Everyone who follows college basketball at least a little bit has heard of Andrew Wiggins. He is the most hyped college prospect in well over a decade. This recruiting class is not solely about Wiggins though, as it is one of the deepest classes in hisotry. Because of this, I thought it would be a good idea to highlight other standout recruits in a regular feature we will be running a few times a week. Today, we will have a look at Duke’s Jabari Parker.
Born in Chicago, IL, Parker was getting media attention from an early age. He attended Simeon Career Academy which waived it’s no freshman rule for varsity to allow Parker to play on the team. Players like Derrick Rose, Nick Anderson and Bobby Simmons also went to Simeon and had been forced to play junior varisty as a freshman, this was not the case for Parker.
Over the course of his high school career, he won two Gatorade Player of the Year awards and to Mr Basketball awards for the State of Illinois. Those awards usually go to seniors but Parker managed to win them as a junior and a senior. To get a handle on his talents, have a look at this highlight video of Parker’s high school career.
While the hype around Wiggins was massive, especially when he re-classified to the class of 2013 instead of 2014, Parker had almost just as much buzz. He was heavily recruited by practically every major program in the country.
Ultimately, it came down between Michigan State and Duke, while it looked like the Spartans had managed to get Parker to attend Michigan State, Parker shocked everyone when announced he had chosen Duke.
Parker can really do it all offensively. He is a combo forward, able to play both the Small and Power forward positions. At 6″8, 241 pounds, I would expect to see him line up at the 4 for Duke, especially due to his abilities to stretch the floor.
While he is big, he is very silky and smooth. He is poised with the ball in his hands and he knows what to do with it. He has a great shot form and he can knock it down from basically anywhere on the court. Parker is one of those players who is not afraid of the big games or the big moments and seems to thrive with the spotlight on him. He always has big games when he plays in nationally televised events and never seems to shy away from the moment.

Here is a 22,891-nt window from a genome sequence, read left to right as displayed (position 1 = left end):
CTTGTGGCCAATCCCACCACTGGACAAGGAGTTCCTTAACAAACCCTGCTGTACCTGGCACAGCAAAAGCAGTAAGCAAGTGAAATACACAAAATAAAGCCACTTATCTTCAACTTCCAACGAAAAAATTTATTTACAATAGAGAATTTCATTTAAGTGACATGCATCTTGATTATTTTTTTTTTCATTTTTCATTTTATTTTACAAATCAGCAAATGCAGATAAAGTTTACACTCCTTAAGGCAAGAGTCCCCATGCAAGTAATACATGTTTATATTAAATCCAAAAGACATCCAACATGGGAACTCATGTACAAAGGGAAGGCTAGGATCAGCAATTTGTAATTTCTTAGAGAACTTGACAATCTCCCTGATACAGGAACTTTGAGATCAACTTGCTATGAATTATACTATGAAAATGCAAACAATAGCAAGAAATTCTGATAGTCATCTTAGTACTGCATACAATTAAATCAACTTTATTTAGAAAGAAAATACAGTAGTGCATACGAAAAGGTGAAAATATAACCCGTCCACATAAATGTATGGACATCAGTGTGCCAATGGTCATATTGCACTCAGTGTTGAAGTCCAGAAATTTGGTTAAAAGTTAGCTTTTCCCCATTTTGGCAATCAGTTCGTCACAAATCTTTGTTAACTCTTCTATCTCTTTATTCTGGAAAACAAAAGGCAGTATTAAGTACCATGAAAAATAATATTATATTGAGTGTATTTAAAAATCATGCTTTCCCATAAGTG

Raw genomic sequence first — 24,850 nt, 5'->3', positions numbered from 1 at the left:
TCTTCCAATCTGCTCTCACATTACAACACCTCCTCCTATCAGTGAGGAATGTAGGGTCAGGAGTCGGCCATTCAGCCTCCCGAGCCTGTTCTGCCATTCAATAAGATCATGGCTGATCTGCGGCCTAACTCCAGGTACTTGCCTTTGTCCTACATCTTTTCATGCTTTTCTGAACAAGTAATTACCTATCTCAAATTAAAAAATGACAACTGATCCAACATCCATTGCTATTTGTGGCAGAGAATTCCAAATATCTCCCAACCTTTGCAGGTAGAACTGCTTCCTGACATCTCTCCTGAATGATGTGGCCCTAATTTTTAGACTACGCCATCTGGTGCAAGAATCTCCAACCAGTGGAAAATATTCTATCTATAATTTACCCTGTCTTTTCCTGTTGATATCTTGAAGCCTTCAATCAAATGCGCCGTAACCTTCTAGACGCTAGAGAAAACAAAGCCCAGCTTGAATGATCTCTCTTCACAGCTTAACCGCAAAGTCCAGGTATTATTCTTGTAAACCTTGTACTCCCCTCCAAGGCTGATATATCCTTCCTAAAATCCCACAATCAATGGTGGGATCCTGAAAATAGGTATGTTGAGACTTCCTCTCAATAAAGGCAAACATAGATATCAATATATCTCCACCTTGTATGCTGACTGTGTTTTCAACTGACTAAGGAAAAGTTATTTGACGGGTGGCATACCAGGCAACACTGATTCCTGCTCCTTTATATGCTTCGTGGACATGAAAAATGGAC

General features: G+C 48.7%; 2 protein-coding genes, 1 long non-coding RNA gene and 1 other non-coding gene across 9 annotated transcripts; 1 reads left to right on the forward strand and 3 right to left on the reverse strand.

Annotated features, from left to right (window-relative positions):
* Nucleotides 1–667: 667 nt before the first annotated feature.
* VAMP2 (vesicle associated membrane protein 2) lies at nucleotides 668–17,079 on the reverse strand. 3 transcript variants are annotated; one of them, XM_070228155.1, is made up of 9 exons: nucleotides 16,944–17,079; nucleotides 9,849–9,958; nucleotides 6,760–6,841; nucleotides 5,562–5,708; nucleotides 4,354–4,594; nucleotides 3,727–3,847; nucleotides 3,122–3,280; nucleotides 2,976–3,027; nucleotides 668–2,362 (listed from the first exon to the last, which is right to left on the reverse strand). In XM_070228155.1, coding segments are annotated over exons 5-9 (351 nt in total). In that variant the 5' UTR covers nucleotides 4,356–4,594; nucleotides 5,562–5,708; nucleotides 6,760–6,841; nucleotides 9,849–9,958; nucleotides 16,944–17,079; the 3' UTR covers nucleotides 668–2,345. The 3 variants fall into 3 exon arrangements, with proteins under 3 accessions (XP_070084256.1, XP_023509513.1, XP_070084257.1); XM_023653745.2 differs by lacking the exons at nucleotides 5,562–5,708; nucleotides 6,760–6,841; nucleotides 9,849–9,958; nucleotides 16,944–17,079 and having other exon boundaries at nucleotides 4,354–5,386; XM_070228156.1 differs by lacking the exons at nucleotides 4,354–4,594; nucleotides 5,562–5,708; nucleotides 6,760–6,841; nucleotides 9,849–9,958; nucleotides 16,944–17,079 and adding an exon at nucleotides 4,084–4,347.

Not only can he shoot, Parker is very unselfish. He is a great passer for his size and is able to look over offenses and find open men with great ability. Parker will also punish teams that try to double team him down low as he will quickly kick the ball back out to the open man for easy three opportunities.
From a rebounding perspective, he hits the board with tremendous effort on both ends of the court. He has great positioning and is very fundamentally sound when it comes to boxing out his man. He also has great instincts for the ball and knows where it will be coming off the rim. This is especially true off his own shots. He doesn’t assume his shots are going in and is always chasing after it which leads to numerous second chance abilities.
Unlike a lot of top forwards before him, Parker does not have any issues with his motor and effort level. He is always playing at his hardest and it shows on the court. He seems like a natural leader who leads by example on the court and works his hardest in practice. He is the perfect prototype for what a student athlete should be and what coaches look for because they know that he will perform on the court and never be a headache off the court.
These are few and far between as Parker is one of the most polished high school players in the nation. He definitely does need to work on his physique when he gets to College. He is not particularly athletic and he has a bigger body build. Duke will probably set him up with a strength and conditioning program the day he steps onto campus and knowing how hard Parker works, he will probably adhere to it very strictly.
On the court, he could stand to work on his handle if he wants to be a combo forward both in the NCAA and in the NBA. As of now, Parker is not really the type of player who can isolate his defender and beat him off the dribble. His ball handling skills are just not at that type of level.
Defensively, he will have to get better at staying in front of his defender, which means working on his lateral movements on the perimeter. This will come in time as he works on his conditioning because the two really go hand in hand.
What to expect in his freshman season:
Parker will be a star for the Blue Devils right away. I don’t expect that he will stay for more than one season but it should be quite a year for Duke. Parker should put up near double double numbers with high efficiency and great assist totals. He will be the leader of that team and should lead them well into the NCAA tournament.
There are few times when someone places such high expectations on someone who has yet to even play a minute of college ball but Parker is a legitimate blue chip prospect. He does everything well and he has ambition to continually improve. That is a rare thing in elite prospects and it will allow him to gain an edge on his competition.